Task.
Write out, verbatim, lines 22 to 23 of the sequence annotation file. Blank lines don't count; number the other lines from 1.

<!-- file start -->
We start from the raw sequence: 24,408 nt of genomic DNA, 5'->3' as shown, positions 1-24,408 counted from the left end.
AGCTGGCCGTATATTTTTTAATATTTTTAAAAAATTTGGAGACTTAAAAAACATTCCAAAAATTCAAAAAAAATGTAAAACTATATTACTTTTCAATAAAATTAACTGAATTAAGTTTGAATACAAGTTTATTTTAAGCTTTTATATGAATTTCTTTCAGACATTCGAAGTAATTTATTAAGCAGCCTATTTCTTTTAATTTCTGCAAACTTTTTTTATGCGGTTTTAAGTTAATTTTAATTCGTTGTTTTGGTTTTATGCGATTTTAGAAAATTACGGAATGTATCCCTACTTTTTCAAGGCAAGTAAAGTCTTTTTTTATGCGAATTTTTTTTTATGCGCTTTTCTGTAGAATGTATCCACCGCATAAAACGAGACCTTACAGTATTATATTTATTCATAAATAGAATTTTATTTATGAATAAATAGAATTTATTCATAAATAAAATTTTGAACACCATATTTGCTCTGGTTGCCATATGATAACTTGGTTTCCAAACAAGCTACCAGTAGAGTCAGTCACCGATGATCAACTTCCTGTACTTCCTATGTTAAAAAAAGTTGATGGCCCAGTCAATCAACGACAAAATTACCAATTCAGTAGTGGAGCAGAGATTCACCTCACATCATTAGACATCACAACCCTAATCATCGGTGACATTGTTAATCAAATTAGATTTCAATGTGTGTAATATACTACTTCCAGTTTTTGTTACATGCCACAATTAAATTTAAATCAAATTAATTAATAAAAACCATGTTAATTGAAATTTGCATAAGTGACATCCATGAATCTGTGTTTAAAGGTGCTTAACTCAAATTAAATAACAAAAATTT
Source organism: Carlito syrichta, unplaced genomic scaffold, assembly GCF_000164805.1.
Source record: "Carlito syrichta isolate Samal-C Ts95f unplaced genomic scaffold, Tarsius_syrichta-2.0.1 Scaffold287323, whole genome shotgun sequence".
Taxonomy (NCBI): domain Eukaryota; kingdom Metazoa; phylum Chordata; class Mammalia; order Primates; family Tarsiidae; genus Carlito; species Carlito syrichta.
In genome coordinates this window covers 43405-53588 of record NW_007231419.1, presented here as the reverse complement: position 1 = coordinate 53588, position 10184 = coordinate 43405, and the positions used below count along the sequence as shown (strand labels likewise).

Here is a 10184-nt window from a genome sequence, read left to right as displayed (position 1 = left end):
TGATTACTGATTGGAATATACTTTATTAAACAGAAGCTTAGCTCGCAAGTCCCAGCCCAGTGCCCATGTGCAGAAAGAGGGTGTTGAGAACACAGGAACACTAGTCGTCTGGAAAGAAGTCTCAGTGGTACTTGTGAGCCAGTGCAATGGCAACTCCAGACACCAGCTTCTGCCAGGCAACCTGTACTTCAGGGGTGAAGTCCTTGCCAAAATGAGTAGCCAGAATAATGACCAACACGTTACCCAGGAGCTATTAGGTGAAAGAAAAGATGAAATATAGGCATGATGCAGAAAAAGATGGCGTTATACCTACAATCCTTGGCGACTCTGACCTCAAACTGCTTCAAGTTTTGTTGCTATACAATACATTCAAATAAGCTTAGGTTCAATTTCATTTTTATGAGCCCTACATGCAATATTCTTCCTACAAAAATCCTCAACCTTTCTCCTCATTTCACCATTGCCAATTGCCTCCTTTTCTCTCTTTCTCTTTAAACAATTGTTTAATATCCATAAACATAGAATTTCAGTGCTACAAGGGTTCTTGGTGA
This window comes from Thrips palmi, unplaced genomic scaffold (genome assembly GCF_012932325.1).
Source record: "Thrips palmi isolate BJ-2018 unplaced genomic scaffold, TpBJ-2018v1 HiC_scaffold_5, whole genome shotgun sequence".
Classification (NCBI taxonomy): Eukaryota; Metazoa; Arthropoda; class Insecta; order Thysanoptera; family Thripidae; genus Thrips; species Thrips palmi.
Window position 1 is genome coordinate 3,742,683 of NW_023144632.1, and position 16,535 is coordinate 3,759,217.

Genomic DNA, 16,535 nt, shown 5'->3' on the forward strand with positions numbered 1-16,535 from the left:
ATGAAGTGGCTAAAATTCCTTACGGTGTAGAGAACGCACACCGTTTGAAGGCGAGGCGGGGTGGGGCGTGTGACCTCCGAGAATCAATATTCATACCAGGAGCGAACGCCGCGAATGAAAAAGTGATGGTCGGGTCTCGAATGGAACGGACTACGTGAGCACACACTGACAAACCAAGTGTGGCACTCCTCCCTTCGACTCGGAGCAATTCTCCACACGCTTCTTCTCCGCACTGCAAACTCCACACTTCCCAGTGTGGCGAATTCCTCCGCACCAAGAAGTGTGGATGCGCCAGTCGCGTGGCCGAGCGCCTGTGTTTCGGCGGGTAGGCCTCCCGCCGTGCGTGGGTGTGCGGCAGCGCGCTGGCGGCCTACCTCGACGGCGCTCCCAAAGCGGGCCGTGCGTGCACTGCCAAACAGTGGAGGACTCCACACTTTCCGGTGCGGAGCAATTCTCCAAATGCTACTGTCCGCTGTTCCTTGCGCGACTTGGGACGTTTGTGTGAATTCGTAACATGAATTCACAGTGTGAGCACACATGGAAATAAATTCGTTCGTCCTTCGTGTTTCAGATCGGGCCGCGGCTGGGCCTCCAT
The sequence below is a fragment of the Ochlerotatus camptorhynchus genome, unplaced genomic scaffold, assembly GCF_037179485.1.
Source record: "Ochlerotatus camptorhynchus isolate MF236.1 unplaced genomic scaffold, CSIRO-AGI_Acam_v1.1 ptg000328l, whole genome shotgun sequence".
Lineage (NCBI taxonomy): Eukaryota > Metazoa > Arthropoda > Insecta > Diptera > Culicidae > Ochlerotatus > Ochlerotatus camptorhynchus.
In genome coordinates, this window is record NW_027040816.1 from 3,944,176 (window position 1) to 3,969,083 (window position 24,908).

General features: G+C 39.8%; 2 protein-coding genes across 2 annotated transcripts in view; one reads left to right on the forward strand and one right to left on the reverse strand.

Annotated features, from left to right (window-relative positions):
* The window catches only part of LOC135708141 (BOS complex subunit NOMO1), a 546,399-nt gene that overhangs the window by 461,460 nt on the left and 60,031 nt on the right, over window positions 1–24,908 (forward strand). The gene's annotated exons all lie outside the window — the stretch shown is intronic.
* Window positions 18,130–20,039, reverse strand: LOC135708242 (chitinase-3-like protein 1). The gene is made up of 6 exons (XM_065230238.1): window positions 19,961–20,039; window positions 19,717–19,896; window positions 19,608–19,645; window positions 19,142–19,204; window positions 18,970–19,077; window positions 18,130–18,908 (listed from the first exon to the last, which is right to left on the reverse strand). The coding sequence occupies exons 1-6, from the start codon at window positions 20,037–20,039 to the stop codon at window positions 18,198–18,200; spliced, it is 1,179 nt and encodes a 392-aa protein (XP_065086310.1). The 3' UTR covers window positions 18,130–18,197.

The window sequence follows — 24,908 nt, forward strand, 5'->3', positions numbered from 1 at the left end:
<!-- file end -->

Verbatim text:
* Window positions 18,130–20,039, reverse strand: LOC135708242 (chitinase-3-like protein 1). The gene is made up of 6 exons (XM_065230238.1): window positions 19,961–20,039; window positions 19,717–19,896; window positions 19,608–19,645; window positions 19,142–19,204; window positions 18,970–19,077; window positions 18,130–18,908 (listed from the first exon to the last, which is right to left on the reverse strand). The coding sequence occupies exons 1-6, from the start codon at window positions 20,037–20,039 to the stop codon at window positions 18,198–18,200; spliced, it is 1,179 nt and encodes a 392-aa protein (XP_065086310.1). The 3' UTR covers window positions 18,130–18,197.

The window sequence follows — 24,908 nt, forward strand, 5'->3', positions numbered from 1 at the left end: